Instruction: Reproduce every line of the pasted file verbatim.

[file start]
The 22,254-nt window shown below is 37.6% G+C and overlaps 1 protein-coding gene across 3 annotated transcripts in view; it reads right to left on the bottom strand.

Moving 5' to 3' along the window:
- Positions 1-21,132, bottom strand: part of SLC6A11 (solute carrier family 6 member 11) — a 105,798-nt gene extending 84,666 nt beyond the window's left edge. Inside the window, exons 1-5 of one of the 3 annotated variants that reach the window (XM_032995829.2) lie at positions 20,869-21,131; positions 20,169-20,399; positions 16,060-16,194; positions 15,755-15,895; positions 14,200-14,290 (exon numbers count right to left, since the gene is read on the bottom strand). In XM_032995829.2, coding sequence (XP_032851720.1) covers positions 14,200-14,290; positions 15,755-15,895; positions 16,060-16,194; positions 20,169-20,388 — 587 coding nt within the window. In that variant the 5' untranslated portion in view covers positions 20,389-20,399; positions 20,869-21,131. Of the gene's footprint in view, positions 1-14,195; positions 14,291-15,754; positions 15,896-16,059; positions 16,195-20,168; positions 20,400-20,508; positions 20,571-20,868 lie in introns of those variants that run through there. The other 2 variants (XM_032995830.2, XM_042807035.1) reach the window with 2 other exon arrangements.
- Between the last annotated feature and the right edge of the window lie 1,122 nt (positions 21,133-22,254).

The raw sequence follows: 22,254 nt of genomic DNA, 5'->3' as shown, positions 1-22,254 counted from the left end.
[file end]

The 22,254-nt window shown below is 37.6% G+C and overlaps 1 protein-coding gene across 3 annotated transcripts in view; it reads right to left on the bottom strand.

Moving 5' to 3' along the window:
- Positions 1-21,132, bottom strand: part of SLC6A11 (solute carrier family 6 member 11) — a 105,798-nt gene extending 84,666 nt beyond the window's left edge. Inside the window, exons 1-5 of one of the 3 annotated variants that reach the window (XM_032995829.2) lie at positions 20,869-21,131; positions 20,169-20,399; positions 16,060-16,194; positions 15,755-15,895; positions 14,200-14,290 (exon numbers count right to left, since the gene is read on the bottom strand). In XM_032995829.2, coding sequence (XP_032851720.1) covers positions 14,200-14,290; positions 15,755-15,895; positions 16,060-16,194; positions 20,169-20,388 — 587 coding nt within the window. In that variant the 5' untranslated portion in view covers positions 20,389-20,399; positions 20,869-21,131. Of the gene's footprint in view, positions 1-14,195; positions 14,291-15,754; positions 15,896-16,059; positions 16,195-20,168; positions 20,400-20,508; positions 20,571-20,868 lie in introns of those variants that run through there. The other 2 variants (XM_032995830.2, XM_042807035.1) reach the window with 2 other exon arrangements.
- Between the last annotated feature and the right edge of the window lie 1,122 nt (positions 21,133-22,254).

The raw sequence follows: 22,254 nt of genomic DNA, 5'->3' as shown, positions 1-22,254 counted from the left end.